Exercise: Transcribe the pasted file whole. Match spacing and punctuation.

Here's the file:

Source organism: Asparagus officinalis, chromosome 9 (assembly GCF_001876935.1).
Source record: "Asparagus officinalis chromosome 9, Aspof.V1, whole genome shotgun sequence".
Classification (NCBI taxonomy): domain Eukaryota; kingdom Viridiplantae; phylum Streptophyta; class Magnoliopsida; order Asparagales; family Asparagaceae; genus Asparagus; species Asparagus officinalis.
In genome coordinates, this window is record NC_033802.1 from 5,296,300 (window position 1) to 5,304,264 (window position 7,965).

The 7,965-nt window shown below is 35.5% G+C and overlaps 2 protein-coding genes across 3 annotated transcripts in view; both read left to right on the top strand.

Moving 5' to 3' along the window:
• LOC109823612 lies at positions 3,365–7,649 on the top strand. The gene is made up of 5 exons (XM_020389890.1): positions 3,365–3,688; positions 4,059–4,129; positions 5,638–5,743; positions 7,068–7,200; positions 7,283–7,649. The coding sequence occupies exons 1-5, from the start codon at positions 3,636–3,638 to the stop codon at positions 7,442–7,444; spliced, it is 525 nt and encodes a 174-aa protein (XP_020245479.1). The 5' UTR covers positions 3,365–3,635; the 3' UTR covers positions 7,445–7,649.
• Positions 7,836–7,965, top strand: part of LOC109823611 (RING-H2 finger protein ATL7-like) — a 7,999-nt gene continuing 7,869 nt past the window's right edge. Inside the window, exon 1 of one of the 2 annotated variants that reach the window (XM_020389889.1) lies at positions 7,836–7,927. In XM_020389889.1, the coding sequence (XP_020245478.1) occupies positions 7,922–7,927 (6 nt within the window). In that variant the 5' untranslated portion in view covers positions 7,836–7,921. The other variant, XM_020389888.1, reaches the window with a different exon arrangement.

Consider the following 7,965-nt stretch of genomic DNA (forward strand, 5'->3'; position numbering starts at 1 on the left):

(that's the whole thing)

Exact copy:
Source organism: Asparagus officinalis, chromosome 9 (assembly GCF_001876935.1).
Source record: "Asparagus officinalis chromosome 9, Aspof.V1, whole genome shotgun sequence".
Classification (NCBI taxonomy): domain Eukaryota; kingdom Viridiplantae; phylum Streptophyta; class Magnoliopsida; order Asparagales; family Asparagaceae; genus Asparagus; species Asparagus officinalis.
In genome coordinates, this window is record NC_033802.1 from 5,296,300 (window position 1) to 5,304,264 (window position 7,965).

The 7,965-nt window shown below is 35.5% G+C and overlaps 2 protein-coding genes across 3 annotated transcripts in view; both read left to right on the top strand.

Moving 5' to 3' along the window:
• LOC109823612 lies at positions 3,365–7,649 on the top strand. The gene is made up of 5 exons (XM_020389890.1): positions 3,365–3,688; positions 4,059–4,129; positions 5,638–5,743; positions 7,068–7,200; positions 7,283–7,649. The coding sequence occupies exons 1-5, from the start codon at positions 3,636–3,638 to the stop codon at positions 7,442–7,444; spliced, it is 525 nt and encodes a 174-aa protein (XP_020245479.1). The 5' UTR covers positions 3,365–3,635; the 3' UTR covers positions 7,445–7,649.
• Positions 7,836–7,965, top strand: part of LOC109823611 (RING-H2 finger protein ATL7-like) — a 7,999-nt gene continuing 7,869 nt past the window's right edge. Inside the window, exon 1 of one of the 2 annotated variants that reach the window (XM_020389889.1) lies at positions 7,836–7,927. In XM_020389889.1, the coding sequence (XP_020245478.1) occupies positions 7,922–7,927 (6 nt within the window). In that variant the 5' untranslated portion in view covers positions 7,836–7,921. The other variant, XM_020389888.1, reaches the window with a different exon arrangement.

Consider the following 7,965-nt stretch of genomic DNA (forward strand, 5'->3'; position numbering starts at 1 on the left):